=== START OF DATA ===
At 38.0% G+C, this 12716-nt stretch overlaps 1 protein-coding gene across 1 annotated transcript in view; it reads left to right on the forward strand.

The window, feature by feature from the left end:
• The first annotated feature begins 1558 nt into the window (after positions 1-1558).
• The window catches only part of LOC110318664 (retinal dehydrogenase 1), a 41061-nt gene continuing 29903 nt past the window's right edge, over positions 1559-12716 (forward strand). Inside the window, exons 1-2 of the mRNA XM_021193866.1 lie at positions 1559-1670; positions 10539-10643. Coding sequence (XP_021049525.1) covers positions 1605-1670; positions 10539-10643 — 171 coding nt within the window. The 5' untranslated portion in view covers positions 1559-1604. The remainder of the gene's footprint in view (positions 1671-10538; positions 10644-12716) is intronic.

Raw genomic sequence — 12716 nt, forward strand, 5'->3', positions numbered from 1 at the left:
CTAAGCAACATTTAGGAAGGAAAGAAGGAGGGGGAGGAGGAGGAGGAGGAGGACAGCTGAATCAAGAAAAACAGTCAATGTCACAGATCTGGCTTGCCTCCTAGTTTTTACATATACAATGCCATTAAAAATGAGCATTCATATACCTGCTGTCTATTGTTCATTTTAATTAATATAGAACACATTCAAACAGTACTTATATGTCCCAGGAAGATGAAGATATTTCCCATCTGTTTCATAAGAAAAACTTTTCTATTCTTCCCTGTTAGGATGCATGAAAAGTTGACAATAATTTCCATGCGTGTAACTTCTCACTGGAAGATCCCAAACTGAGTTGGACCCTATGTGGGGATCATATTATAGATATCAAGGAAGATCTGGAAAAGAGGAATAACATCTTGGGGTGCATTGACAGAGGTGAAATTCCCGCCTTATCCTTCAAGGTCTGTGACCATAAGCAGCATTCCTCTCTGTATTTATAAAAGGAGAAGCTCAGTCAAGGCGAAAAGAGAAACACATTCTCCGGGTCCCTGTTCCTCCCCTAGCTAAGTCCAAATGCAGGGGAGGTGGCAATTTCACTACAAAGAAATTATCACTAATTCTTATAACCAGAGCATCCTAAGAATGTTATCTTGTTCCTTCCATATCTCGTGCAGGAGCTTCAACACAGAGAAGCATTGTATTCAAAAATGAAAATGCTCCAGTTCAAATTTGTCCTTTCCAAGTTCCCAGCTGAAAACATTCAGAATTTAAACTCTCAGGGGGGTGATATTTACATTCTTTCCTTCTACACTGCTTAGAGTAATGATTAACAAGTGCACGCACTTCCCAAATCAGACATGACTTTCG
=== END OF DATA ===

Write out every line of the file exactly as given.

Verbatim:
At 38.0% G+C, this 12716-nt stretch overlaps 1 protein-coding gene across 1 annotated transcript in view; it reads left to right on the forward strand.

The window, feature by feature from the left end:
• The first annotated feature begins 1558 nt into the window (after positions 1-1558).
• The window catches only part of LOC110318664 (retinal dehydrogenase 1), a 41061-nt gene continuing 29903 nt past the window's right edge, over positions 1559-12716 (forward strand). Inside the window, exons 1-2 of the mRNA XM_021193866.1 lie at positions 1559-1670; positions 10539-10643. Coding sequence (XP_021049525.1) covers positions 1605-1670; positions 10539-10643 — 171 coding nt within the window. The 5' untranslated portion in view covers positions 1559-1604. The remainder of the gene's footprint in view (positions 1671-10538; positions 10644-12716) is intronic.

Raw genomic sequence — 12716 nt, forward strand, 5'->3', positions numbered from 1 at the left:
CTAAGCAACATTTAGGAAGGAAAGAAGGAGGGGGAGGAGGAGGAGGAGGAGGACAGCTGAATCAAGAAAAACAGTCAATGTCACAGATCTGGCTTGCCTCCTAGTTTTTACATATACAATGCCATTAAAAATGAGCATTCATATACCTGCTGTCTATTGTTCATTTTAATTAATATAGAACACATTCAAACAGTACTTATATGTCCCAGGAAGATGAAGATATTTCCCATCTGTTTCATAAGAAAAACTTTTCTATTCTTCCCTGTTAGGATGCATGAAAAGTTGACAATAATTTCCATGCGTGTAACTTCTCACTGGAAGATCCCAAACTGAGTTGGACCCTATGTGGGGATCATATTATAGATATCAAGGAAGATCTGGAAAAGAGGAATAACATCTTGGGGTGCATTGACAGAGGTGAAATTCCCGCCTTATCCTTCAAGGTCTGTGACCATAAGCAGCATTCCTCTCTGTATTTATAAAAGGAGAAGCTCAGTCAAGGCGAAAAGAGAAACACATTCTCCGGGTCCCTGTTCCTCCCCTAGCTAAGTCCAAATGCAGGGGAGGTGGCAATTTCACTACAAAGAAATTATCACTAATTCTTATAACCAGAGCATCCTAAGAATGTTATCTTGTTCCTTCCATATCTCGTGCAGGAGCTTCAACACAGAGAAGCATTGTATTCAAAAATGAAAATGCTCCAGTTCAAATTTGTCCTTTCCAAGTTCCCAGCTGAAAACATTCAGAATTTAAACTCTCAGGGGGGTGATATTTACATTCTTTCCTTCTACACTGCTTAGAGTAATGATTAACAAGTGCACGCACTTCCCAAATCAGACATGACTTTCG